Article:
Considering our river systems

| January 31, 2018

Is Cubbie Station to blame for the state of the Darling River? Expert on environmental management systems Max Thomas considers whether the accusations are accurate.

Cubbie Station is the largest irrigation property in the southern hemisphere. It is located near Dirranbandi, in south-west Queensland, Australia. The operators contend that it is an economic and ecological model for sustainable development in inland Australia. Opponents contend that Cubbie ‘steals’ water from the Darling River and that the irrigation water licence should be revoked to ‘save’ the River.

I’m no apologist for anyone who wastes water or profits from pollution. However, I would be surprised if environmental management is not included as part of a quality system for operations at Cubbie; after all, they are producing food. But even assuming the environment isn’t a priority, could the Darling River really be ‘saved’ by revoking their water licence? That idea betrays a poor understanding of riverine ecology and ignores the impact of European settlement long before Cubbie existed.

The Darling is a river with highly variable flow and is ecologically adapted to prolonged drought. On his expedition in the 1830’s, Thomas (Major) Mitchell reported brackish water in the river which is an indication that its background hydro-geological complexity has been known if not well understood since Europeans arrived. In a qualitative sense, surface waters, including streams and lakes are a reflection of their catchment conditions. Wetlands actually benefit from seasonal wetting and drying.

Soil loss and nutrient-rich runoff from grazing and cropping contribute to the nutrient load in the river. A lot of these nutrients, especially phosphorus, is stored in river sediments from where it enters the water column and ‘fuels’ algae blooms, depending on light and temperature. Sometimes the effect occurs a long way from the cause and long after events such as floods which transport the bulk of nutrient loads into and within rivers.

Eutrophication of adjacent lakes and wetlands will not be prevented by a minor increase in river flows. The natural forces we have released may not be completely reversible but remedial action must be based on a good understanding of the problem. The idea that rivers are like dunnies and a good ‘flush’ now and then will fix things up is a furphy. It’s a bit like trying to cure diabetes with a drink of water.

The legacy of our ecocidal culture is plain to see in many parts of Australia.  I said that occasionally ‘flushing’ a river is like trying to cure diabetes with a drink of water. Taking the analogy further, rivers are the ‘veins’ of the landscape, carrying suspended and dissolved matter towards the sea from where the water is ‘pumped’ around again.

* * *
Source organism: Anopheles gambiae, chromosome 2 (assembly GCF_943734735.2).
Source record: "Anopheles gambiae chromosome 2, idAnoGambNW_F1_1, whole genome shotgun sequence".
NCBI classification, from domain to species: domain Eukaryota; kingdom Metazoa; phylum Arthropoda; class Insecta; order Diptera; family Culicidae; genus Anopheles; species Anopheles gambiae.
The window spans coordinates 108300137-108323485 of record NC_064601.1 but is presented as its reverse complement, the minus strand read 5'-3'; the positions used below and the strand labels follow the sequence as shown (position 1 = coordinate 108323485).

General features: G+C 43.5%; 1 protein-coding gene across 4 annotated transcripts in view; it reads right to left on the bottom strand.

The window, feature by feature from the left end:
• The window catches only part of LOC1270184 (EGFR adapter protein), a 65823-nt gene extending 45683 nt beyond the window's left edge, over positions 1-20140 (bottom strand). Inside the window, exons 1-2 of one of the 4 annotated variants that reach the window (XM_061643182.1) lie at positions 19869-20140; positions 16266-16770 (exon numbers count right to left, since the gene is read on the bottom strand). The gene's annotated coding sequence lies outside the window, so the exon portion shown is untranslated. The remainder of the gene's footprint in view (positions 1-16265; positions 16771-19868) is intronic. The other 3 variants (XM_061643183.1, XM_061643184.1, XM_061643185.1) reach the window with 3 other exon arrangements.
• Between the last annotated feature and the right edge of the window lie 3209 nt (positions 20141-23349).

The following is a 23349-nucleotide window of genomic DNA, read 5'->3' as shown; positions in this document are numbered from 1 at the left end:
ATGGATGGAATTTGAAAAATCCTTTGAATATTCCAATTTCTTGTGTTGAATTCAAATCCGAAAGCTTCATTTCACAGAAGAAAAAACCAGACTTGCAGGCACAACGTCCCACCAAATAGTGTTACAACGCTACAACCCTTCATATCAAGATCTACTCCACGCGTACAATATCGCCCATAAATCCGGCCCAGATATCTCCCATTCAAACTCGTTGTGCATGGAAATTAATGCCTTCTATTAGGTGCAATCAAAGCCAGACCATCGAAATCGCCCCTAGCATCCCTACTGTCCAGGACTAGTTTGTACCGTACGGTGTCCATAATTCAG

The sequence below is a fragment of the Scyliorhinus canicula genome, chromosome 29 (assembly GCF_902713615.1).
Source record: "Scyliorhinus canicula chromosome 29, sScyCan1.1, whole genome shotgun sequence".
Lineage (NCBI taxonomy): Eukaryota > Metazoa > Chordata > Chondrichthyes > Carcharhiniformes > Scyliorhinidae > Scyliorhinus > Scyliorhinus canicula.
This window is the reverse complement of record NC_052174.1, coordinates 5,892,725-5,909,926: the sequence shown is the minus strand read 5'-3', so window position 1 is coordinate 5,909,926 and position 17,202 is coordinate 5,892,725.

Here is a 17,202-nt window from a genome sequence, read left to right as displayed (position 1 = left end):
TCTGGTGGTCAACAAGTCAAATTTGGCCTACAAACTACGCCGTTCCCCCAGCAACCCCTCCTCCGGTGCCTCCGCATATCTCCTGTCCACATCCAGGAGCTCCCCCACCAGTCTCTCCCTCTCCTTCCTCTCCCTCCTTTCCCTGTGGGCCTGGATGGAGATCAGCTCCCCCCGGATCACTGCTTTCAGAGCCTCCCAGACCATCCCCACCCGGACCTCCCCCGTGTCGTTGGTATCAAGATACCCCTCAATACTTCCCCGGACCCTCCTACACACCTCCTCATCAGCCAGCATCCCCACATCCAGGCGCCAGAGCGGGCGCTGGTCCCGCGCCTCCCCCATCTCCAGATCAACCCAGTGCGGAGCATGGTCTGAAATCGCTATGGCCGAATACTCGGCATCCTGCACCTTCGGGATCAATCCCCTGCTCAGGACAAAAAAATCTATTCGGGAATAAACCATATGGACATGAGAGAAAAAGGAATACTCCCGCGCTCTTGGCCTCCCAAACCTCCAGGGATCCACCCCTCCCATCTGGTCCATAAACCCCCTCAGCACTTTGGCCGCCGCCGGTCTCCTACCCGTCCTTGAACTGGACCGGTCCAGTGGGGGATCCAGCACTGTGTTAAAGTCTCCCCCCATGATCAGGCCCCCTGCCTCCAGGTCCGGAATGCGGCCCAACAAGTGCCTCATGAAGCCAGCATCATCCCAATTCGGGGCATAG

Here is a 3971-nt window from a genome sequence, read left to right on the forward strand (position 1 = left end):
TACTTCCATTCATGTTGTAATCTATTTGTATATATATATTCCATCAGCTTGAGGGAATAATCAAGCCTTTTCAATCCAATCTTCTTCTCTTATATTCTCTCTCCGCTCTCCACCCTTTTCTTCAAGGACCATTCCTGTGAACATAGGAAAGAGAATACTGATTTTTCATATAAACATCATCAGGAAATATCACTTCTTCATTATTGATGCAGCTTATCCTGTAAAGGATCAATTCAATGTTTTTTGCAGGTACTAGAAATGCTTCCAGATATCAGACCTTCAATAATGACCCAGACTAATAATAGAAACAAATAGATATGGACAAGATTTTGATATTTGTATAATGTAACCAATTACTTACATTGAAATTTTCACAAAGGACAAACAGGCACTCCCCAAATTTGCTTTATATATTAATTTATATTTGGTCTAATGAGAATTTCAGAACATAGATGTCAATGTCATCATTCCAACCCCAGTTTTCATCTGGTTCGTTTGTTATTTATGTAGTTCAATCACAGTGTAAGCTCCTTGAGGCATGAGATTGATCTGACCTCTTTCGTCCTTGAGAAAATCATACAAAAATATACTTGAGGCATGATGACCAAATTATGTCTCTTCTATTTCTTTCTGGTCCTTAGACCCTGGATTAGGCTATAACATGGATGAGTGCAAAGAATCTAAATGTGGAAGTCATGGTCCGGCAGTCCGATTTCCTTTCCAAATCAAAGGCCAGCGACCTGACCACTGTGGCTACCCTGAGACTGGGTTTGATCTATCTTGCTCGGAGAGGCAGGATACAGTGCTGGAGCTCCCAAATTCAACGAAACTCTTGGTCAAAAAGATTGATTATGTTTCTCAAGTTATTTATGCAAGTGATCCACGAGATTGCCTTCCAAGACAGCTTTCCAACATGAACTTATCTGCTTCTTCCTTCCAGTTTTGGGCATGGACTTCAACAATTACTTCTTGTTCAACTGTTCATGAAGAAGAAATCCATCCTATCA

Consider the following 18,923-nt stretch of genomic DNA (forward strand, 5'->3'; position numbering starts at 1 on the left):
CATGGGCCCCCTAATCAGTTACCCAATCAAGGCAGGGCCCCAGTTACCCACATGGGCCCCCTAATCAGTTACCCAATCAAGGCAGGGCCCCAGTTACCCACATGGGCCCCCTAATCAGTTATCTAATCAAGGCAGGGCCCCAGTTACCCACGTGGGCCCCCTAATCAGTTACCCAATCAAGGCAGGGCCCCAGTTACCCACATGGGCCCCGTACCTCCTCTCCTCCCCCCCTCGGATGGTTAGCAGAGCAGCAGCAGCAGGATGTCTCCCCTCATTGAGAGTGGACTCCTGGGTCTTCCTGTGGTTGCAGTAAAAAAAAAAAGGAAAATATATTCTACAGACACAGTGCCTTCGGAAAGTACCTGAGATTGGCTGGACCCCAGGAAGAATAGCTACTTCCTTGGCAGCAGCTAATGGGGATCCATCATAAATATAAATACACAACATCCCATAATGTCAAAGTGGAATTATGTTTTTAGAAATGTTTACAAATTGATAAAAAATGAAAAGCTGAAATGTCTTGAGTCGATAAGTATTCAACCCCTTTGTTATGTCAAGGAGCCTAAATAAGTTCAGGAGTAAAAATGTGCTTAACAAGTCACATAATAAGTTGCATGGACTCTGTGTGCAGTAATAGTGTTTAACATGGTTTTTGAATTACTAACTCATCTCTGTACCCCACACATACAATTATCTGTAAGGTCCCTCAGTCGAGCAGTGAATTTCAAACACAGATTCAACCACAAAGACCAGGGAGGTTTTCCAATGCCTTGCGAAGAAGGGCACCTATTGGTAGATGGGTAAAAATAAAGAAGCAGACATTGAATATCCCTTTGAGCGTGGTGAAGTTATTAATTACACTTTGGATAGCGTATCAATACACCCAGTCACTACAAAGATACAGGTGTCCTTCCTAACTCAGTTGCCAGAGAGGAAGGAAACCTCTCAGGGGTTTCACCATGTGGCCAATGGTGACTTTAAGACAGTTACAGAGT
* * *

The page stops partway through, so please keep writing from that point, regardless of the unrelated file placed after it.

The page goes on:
The Bunyip and Moe Rivers in Victoria are perfect examples. They once had great wetlands between the uplands and the receiving waters of Westernport and the Gippsland Lakes, respectively . With due respect to the many farmers who produce food on the bountiful soils of the former ‘Kee Wee Rup Swamp’, we now lament the loss of the rich and diverse habitats that once protected Westernport. Former Premier of Victoria, Henry Bolte, not a renowned environmentalist, said that we could not have done a better job of ruining Westernport if we had set out to do so. Not long after that, the Hamer government passed the Environment Protection Act.

‘Koo Wee Rup’  is a town not far from where the former wetlands met the waters of Westernport. The name means ‘Blackfish Swimming’, but the habitat is now far from ideal for the fish and those who gave it the name have long since been displaced.

I can’t think of a better way to sum up than to say that the renaming of the Moe and Bunyip Rivers to “drains” accurately represented the ‘development’ vision that we now see as the root of the problem. But lasting cultural change is unlikely to come from blaming or scapegoating others. We’ll have to admit that some of the costs of our comfortable and convenient lives is paid for by borrowing from the environment, with no intention or even the ability to repay the debt.